Art Bacon is known by many as an artist, educator, and scientist. However, art has always been his passion. He was born in West Palm Beach but lived in several places in and outside of Florida. Recognized early for his artistic talent, he won many prizes and awards long before he graduated from high school. Now retired from Talladega College where he was named Professor Emeritus of Natural Sciences and Humanities, he is painting more than ever and occasionally writes and recites poetry. His newest exhibition titled The Art of Art Bacon, Artist and Activist is scheduled to open on Thursday, May 16, 2013 in the Fourth Floor Exhibition Gallery of the Central Library. An opening reception is scheduled for Sunday, May 19 from 3:00 p.m. until 5:00 p.m. in the Fourth Floor Board Room. The exhibition runs through June 21, 2013 and is on view during regular hours of operation.
People are Bacon’s subjects of choice especially older and neglected people whose experiences show in their faces. In the early days, he worked almost exclusively with ink washes and lines—very little color. He was a minimalist and believed that color interfered with his expression of feelings. Bacon now uses more color and acrylics and a number of other media and techniques, often combining several. However, he still like lines and his palette is still limited. A leading art critic describes Bacon’s work as “social commentary with a bold vitality.”
Works by Bacon can be found in many private collections including those owned by Bill Cosby, U.S. Congressman John Lewis, and Hank Thomas. Institutions owning pieces by the artist include Alabama State University, Birmingham Civil Rights Institute, Mobile Museum of Art, Heritage Hall Museum, University of Maryland, Comer Museum, and Opryland. He has been featured in Southern Living and Lakeside magazines, Black Art in America, an online journal, and other publications.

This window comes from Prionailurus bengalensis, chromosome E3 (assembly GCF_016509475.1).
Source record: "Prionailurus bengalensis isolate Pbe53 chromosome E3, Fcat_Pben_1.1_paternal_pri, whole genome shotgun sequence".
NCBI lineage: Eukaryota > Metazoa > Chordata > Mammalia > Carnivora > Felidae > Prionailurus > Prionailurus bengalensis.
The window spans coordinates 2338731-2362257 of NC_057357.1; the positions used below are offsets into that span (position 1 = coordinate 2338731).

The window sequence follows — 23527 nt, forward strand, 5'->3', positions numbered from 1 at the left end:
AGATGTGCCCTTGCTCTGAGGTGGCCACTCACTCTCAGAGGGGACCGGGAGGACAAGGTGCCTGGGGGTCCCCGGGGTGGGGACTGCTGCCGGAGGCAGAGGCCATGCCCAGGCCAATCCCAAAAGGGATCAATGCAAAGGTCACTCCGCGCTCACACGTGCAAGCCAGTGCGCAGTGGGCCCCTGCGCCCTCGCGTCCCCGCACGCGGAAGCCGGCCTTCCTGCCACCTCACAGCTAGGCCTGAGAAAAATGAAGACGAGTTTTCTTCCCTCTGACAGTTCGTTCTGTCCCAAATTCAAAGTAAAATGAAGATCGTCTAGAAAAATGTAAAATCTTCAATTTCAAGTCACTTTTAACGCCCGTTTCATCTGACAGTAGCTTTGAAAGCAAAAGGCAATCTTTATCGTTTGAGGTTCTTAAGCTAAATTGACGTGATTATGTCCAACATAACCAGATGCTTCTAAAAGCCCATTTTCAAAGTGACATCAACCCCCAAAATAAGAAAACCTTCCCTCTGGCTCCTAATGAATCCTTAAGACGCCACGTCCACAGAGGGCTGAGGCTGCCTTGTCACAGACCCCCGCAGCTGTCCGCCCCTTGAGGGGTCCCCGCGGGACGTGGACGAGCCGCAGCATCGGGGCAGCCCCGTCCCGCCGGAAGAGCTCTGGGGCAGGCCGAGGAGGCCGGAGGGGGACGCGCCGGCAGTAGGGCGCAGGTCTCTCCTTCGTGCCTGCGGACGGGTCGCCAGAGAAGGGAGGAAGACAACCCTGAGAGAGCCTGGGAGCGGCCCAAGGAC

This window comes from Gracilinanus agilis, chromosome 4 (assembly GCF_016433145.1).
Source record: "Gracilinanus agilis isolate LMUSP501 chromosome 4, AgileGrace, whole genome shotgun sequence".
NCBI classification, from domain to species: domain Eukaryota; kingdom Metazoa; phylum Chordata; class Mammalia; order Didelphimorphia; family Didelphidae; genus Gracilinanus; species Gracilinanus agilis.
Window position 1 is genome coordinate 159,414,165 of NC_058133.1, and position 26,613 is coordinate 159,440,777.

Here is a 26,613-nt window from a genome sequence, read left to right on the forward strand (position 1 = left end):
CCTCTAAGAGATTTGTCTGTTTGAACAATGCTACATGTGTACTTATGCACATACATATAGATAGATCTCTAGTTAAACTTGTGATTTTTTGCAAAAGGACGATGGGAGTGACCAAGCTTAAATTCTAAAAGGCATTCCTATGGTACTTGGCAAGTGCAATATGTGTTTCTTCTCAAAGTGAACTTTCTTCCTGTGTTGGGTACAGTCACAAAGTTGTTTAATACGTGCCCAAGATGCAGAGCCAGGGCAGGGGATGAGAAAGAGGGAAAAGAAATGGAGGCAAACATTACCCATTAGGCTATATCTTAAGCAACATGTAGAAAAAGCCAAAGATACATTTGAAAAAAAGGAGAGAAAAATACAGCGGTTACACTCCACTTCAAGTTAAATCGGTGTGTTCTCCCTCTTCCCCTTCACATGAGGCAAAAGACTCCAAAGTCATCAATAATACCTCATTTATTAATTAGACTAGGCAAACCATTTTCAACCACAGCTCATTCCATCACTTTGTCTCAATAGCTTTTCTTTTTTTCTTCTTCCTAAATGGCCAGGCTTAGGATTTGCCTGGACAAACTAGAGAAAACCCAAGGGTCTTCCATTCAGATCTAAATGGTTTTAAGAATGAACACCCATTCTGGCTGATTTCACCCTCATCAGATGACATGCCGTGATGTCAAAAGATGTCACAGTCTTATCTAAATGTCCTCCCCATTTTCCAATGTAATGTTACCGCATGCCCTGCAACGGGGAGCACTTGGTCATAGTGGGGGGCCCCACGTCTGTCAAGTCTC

ABOUT ART BACON
After finishing high school, Bacon went to Talladega College and majored in biology. However, art became a strongly competing involvement. Bacon enhanced his artistic skills by enrolling in art courses as electives—they were taught by David Driskell, a notable artist and later a leading authority on African American art. He earned the College’s Armstrong Award for Creative Ability.
During his senior year at Talladega, Bacon was severely beaten for sitting in the “wrong” waiting room at the Southern Railways train station in Anniston, Alabama. The incident took place on January 1, 1961 and helped to increase his determination to succeed at both art and science.
In graduate school at Howard University, Bacon's involvement in art was limited to illustrations for scientific papers. He received the M.S. and Ph.D. in 1963 and 1967, respectively. He is credited with discovering a new species of protozoa.
Following a year as the first Black postdoctoral researcher at the University of Miami, Bacon returned to his alma mater as a science administrator and member of the biology faculty. He immediately resumed painting and exhibiting his work. Under his leadership as Dean of Natural Sciences and Mathematics, Peterson’s Guide to Colleges and Universities included Talladega College in its publication on the “Top Two Hundred Undergraduate Science Programs in the Country.” In his first professional art competition, he won second prize and sold thirty works. Since that show, he has exhibited in many places and won numerous prizes.